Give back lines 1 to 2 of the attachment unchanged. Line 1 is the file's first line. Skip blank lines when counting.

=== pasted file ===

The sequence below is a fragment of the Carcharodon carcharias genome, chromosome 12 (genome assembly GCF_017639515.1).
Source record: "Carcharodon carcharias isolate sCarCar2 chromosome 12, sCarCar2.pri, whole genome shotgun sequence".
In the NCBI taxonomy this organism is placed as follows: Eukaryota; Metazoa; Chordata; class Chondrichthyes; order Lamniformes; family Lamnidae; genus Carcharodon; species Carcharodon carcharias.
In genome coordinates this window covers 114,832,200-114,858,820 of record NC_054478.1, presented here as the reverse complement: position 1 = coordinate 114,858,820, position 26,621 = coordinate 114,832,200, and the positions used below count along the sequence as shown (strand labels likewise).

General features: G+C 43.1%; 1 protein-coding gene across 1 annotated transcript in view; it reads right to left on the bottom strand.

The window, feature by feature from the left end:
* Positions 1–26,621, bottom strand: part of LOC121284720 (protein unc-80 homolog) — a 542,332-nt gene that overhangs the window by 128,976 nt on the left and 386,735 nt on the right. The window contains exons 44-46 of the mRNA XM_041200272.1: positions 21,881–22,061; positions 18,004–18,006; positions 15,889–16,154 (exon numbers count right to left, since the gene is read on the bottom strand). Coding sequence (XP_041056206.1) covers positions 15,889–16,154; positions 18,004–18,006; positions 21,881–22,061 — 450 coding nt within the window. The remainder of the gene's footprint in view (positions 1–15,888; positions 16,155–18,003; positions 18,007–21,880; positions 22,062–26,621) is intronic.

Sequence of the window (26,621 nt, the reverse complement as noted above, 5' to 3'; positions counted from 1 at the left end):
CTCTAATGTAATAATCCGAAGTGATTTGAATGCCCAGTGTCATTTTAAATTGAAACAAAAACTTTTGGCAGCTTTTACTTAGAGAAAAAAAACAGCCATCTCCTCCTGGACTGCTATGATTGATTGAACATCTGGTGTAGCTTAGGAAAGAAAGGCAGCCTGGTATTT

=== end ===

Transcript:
The sequence below is a fragment of the Carcharodon carcharias genome, chromosome 12 (genome assembly GCF_017639515.1).
Source record: "Carcharodon carcharias isolate sCarCar2 chromosome 12, sCarCar2.pri, whole genome shotgun sequence".